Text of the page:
Temporary parklet and block party outside Actual Cafe
When Actual Café opened two-and-a-half years ago on a barren strip of San Pablo Avenue near Alcatraz Avenue, owner Sal Bednarz tapped into a neighborhood need more profound than lattes and quality bites - a sense of community.
Bednarz is now hoping to tap into the community spirit he helped foster when he launches a new burger venture around the corner from Actual Café.
Victory Burger - slated to open late this year - will offer a small, burger-centered menu focusing on quality ingredients. There will be plenty of house-made vegan and gluten-free options, too. Inside, Bednarz is planning on a shipyard-industrial aesthetic with WWII imagery.
“This neighborhood grew up in the '30s and '40s," he said. "A lot of houses in the neighborhood date to that period."
The sense of shared responsibility and sacrifice that accompanied WWII also draws him to the motif. These days we would do well to learn from that period, he said.
“Not everything is easy and it requires all of us to get things done. I think we as a culture have forgotten that.”
Most of the restaurant’s seating will be on the front patio and Bednarz plans to incorporate a parklet as an extension of the patio.A Kickstarter campaign to raise $25,000 for his new venture is underway with more than $3,000 pledged so far. The money raised is exclusively for façade renovations because, he says, he wants community members to feel a connection with what they’ve helped create.
“I want people to be excited about something that reflects back into the neighborhood,” Bednarz said. “I think that’s more engaging for people.”
Although $25,000 being a lofty goal, Bednarz says, he’s uniquely positioned to reach it.
“We’re well known in the community,” he said. “I’m visible and vocal.”
That he is. After talking to him one sees that Bednarz didn’t become a community leader by virtue of owning a café; he became a café owner to build community. He moved to Oakland in the early '90s. Back then, he frequented the small coffee shops that abounded, but by the end of the decade these independent cafes were disappearing as corporate franchises proliferated.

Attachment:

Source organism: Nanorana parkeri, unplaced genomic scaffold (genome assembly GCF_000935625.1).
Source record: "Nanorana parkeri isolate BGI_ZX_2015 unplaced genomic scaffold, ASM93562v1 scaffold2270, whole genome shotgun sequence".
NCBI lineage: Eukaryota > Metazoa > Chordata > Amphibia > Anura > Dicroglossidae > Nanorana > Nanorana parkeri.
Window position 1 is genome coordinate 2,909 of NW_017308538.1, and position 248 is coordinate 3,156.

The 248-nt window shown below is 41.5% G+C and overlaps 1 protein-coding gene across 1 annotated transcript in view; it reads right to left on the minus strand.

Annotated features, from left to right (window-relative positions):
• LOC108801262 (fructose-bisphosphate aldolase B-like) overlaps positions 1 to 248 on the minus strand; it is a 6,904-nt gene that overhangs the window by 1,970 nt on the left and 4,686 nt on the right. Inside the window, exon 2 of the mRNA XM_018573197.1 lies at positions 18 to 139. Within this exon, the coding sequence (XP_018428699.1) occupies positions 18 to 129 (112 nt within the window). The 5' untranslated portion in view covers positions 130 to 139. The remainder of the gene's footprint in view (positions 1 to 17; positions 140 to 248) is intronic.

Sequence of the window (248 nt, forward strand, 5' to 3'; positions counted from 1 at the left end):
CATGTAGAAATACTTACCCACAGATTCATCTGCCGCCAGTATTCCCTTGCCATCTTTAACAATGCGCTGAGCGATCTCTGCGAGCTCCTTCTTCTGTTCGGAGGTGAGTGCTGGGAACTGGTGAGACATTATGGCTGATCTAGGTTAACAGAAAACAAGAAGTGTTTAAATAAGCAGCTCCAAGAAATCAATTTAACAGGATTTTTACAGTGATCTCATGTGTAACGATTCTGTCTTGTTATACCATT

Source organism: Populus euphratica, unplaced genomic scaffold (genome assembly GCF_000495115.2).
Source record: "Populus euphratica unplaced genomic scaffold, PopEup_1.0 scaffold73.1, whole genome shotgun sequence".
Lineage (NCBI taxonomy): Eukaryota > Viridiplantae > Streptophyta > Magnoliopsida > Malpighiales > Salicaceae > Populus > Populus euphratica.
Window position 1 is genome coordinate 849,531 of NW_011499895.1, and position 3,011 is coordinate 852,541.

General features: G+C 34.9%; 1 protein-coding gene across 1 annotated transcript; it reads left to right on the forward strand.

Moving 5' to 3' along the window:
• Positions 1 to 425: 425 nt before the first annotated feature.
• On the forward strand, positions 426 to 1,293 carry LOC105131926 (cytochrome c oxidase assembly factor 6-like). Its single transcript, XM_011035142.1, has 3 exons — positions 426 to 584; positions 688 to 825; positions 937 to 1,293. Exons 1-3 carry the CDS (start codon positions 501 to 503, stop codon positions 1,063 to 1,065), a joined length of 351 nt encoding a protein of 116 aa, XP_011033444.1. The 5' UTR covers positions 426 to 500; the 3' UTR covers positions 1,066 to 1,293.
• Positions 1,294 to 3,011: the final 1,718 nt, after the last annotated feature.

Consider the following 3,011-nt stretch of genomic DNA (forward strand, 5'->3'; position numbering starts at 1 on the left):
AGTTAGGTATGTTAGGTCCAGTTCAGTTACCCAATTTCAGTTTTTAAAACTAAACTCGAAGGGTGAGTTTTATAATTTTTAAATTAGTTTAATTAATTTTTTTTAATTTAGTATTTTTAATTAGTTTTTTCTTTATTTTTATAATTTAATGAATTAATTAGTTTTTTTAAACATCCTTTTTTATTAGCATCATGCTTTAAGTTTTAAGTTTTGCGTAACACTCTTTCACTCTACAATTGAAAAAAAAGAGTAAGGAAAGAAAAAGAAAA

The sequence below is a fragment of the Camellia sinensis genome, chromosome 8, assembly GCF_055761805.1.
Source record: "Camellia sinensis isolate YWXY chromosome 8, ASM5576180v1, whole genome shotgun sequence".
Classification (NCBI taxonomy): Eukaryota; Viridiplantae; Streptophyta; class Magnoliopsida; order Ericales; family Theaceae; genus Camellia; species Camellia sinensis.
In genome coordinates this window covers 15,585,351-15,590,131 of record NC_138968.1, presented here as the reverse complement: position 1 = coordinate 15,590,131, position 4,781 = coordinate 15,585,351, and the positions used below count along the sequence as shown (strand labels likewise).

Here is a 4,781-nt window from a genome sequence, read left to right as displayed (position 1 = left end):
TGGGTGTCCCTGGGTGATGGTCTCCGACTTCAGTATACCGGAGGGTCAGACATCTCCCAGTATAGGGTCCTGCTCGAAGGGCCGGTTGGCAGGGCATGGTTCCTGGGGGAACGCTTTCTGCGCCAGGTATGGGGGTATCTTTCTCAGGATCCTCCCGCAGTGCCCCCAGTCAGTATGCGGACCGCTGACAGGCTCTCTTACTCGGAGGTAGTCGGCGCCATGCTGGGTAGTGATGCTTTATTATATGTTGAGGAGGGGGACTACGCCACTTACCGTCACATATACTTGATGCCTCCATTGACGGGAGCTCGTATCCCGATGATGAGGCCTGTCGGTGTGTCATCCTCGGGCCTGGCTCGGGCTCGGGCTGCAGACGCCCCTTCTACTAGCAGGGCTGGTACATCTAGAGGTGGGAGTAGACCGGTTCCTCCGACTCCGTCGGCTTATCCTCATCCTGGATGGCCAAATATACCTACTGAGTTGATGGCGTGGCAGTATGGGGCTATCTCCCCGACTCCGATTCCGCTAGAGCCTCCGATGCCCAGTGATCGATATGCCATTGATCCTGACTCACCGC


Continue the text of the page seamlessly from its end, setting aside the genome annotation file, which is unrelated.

“I had become disappointed with what was available to me as a consumer,” he said. “I wanted to remind people of what it was like to have a unique neighborhood café, the kind of places you find in a lot of other cities our size - they’re community hubs. I thought we had lost that experience and I wanted to bring it back.”
In the summer of 2009, Bednarz secured a lease on the space that would become Actual Café. Months before it opened, he was fomenting a spirit of community. Just one week after posting signs on the future-café’s windows, he received daily emails from community members offering support, seeking work and encouraging him. He laid out his concept for the café in blog entries, shared pictures of the space and solicited community input on key decisions.
With nearly 1,800 Facebook fans, the café is embedded in the virtual social scene, but for Bednarz, real-life socializing is a tenet of his business philosophy. The name Actual Café derives from this notion.
“... we, as human beings, need actual contact in order to stay healthy - real face-to-face interaction. This is a key value of the Café,” he blogged.
Shortly after opening, he instituted laptop-free weekends at the café to encourage social contact. Actual also hosts fundraisers for neighborhood nonprofits, including Bicycle Bingo, which launched in February and raises money for a different nonprofit every week.
Bednarz is actively involved with Golden Gate Community Alliance - a coalition of Golden Gate District business owners, nonprofits, artists and residents. The group undertakes beautification projects in the neighborhood. With volunteer, community labor, they built planters and benches along San Pablo Ave. Bednarz said he wants to use the same approach to build the parklet outside Victory Burger.
Running a truly community-engaged business works for the community, he said, but it also works for his business.
“We’re here, active members of our community, doing things that benefit the neighborhood on a number of levels. Everything I do here benefits me somehow … everything pays me back. It’s uniquely satisfying."
If You Go
6334 San Pablo Ave. in Oakland
Monday through Thursday - 7 a.m. to 9 p.m.
Friday - 7 a.m. to 10 p.m.
Saturday - 8 a.m. to 10 p.m.
Sunday - 8 a.m. to 8 p.m.
Future home of Victory Burger
1099 Alcatraz Ave. in Oakland